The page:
Therapeutic Milk : specifications
nutriset Janet-Marie Huddle 12.05.97
nutriset -Reply Rita Bhatia 12.05.97
Re: Judith McGuire, Nutrition David Alnwick 03.06.97
Nutriset, Therapeutic milk, F100 Michael H.N. Golden 03.06.97

From: Janet-Marie_Huddle/CANO/WorldVision_at_WVUS-NOTESatWorldvision.CA

Date: Mon, 12 May 97 09:01:00 EST

Subject: nutriset


I am looking for some input on the "theraputic milk" product by Nuriset.

I am unfamiliar with this product, but have been told that MSF and ACF are currently using it...

Does anyone have experience using this product? What are the advantages/disadvantages?

How was it developed (ie in conjunction with NGOs)?

Any comments on the micronutrient composition? Are there other similar/better products?


Thanks, Jamo

Date: Mon, 12 May 1997 19:45:01 +0200

From: Rita Bhatia <>

Subject: nutriset -Reply


A lot has been done and a lot has been known about this product. ACF had done the field testing in Refugee and other settings. UNHCR UNICEF and most of the NGO have adopted this as policy to use this in Therapeutic Feeding programmes.

We don't call it Nutriset but Therapeutic Milk.

Andre Briend and Mike Golden are the Brains behind this.

It seems you are based in Nairobi. Please contact Veronique Genaille at the UNHCR office who will give you all the details.

It is an excellent product from Nutritional and Management point of view.


Rita Bhatia UNHCR Geneva

Date: Tue, 3 Jun 1997 19:37:16 -0400

From: (David Alnwick)

Subject: Re: Judith McGuire, Nutrition





I had a frantic call from our person who does purchasing of food and related items in Copenhagen regarding specifications for F-100.

She had asked Nutriset to quote on a large order for F-100 using the WHO 1996 draft report, Nutriset had responded to say their product met criteria of the UNDP/IAPSO Emergency Catalogue.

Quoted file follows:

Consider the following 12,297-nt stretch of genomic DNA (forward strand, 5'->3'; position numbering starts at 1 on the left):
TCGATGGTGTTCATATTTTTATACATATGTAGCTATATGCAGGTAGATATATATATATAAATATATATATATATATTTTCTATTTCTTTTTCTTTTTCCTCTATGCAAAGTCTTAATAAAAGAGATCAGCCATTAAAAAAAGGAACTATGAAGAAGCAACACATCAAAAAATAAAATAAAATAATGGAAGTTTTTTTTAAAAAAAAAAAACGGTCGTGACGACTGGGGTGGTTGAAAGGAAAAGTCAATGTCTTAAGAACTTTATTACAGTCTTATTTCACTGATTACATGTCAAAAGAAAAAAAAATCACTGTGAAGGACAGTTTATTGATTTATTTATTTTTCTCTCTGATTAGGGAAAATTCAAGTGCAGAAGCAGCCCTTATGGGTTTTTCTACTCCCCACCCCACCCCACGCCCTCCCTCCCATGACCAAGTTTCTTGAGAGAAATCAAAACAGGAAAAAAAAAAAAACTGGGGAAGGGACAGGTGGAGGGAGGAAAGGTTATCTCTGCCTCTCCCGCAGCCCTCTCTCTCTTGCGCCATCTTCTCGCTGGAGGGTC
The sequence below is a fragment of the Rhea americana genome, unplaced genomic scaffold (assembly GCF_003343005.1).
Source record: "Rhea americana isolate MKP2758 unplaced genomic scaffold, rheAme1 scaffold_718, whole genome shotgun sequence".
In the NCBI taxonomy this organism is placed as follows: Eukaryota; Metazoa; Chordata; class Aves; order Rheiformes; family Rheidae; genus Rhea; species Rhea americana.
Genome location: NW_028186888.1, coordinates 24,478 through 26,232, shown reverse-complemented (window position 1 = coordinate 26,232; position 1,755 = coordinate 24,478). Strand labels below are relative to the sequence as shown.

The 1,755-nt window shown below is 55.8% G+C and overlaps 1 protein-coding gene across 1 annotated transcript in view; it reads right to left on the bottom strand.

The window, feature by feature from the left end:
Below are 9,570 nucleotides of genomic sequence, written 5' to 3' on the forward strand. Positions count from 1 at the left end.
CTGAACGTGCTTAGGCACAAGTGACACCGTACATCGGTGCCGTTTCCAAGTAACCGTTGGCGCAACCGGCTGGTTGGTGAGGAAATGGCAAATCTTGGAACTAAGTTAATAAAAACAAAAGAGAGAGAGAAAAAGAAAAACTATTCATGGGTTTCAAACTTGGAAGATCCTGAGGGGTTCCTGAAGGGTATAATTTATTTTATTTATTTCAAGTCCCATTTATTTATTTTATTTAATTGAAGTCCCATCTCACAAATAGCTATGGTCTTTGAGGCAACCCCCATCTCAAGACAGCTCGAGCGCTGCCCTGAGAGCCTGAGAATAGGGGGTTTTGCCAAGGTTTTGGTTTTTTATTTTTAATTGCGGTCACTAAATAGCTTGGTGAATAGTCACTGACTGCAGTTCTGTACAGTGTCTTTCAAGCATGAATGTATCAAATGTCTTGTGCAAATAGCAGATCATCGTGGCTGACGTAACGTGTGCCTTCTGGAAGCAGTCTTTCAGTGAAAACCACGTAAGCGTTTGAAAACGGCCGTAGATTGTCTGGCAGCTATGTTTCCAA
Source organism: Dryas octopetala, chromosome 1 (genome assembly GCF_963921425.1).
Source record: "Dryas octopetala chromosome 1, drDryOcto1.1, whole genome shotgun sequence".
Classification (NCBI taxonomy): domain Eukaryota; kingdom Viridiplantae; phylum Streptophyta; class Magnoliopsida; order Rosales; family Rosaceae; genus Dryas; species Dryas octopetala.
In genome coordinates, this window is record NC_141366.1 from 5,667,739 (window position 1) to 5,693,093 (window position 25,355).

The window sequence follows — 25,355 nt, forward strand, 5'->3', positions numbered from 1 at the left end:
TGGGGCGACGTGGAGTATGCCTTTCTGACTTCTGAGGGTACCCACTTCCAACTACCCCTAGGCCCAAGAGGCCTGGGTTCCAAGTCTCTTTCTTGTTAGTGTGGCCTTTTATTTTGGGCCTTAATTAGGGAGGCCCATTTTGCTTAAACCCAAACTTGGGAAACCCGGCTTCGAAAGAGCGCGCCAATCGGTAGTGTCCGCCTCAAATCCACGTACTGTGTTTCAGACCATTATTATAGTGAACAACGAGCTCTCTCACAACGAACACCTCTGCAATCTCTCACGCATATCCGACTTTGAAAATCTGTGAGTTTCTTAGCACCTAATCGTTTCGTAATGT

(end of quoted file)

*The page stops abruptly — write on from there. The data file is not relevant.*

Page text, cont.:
I calmed her down, and said that the WHO report had not in fact been published, and that I thought that NUTRISET had it right - however:- when I looked at the WHO document, your EJCN paper, the UNDP/IAPSO piece and the packet labels of Nutriset and Compact products, I found small but important differences.

First of all, comparison is very difficult, because each publication uses different units of measurement and comparison - per 100kcal, per 100 grams, per liter of rec-constituted feed, or per liter of stock solution. Secondly, in your EJCN article you specified minimum desirable levels of ions for minerals, and then gave some 'examples' of how these could be met. This is fine for a scientific paper, but in the business of issuing competitive bids, maybe we need to be a bit more precise. What is your view on this? should we just tell the manufacturers, make sure you have xx mg of Zn 2+ per 100 grams, or shouled be be telling them that we want between xx and yy mg of Zinc sulphate hepatahydrate per 100 grams of final product. What about 'overages' of vitamins, I have learnt that with retinol, many manufacturers routinely add up to 150% of 'label specification' in order to ensure that the final product will have at least specified quantity - should we address this in a tender document, or leave to the whims of individual manufacturers.

The WHO document (albeit the proverbial draft) does not unfortunatly help much, it does not give a final specification for a pre-mixed F-100. The table which specifies mineral concentrations calls for a stock solution, which can then be added to a home made milk/oil/sugar mix, but this stock solution omits calcium for example (presumably because it is not very soluble).

Small things can become big issues when we are judging competing tenders from companies for orders worth millions of dollars.

Your views?

Subject: Nutriset, Therapeutic milk, F100

Date: Tue, 3 Jun 1997 17:27:06 +0100 (BST)

From : Michael H.N. Golden


In view of Janet-Marie's request for information on "Nutriset" it might be worth briefly setting out the history of this product.

1) The background work for this product and the constituents was all done by various researchers at the Tropical Metabolism Research Unit in Jamaica over about 30 years.

2) In 1989 I developed a prototype which was used in Jamaica on a series of children in the Metabolic ward, with measurements of body composition and biochemistry of the major nutrient markers being made longitudinally during recovery. This prototype was then changed to reduce its calorie density to 100kcal/100ml but was otherwise very similar.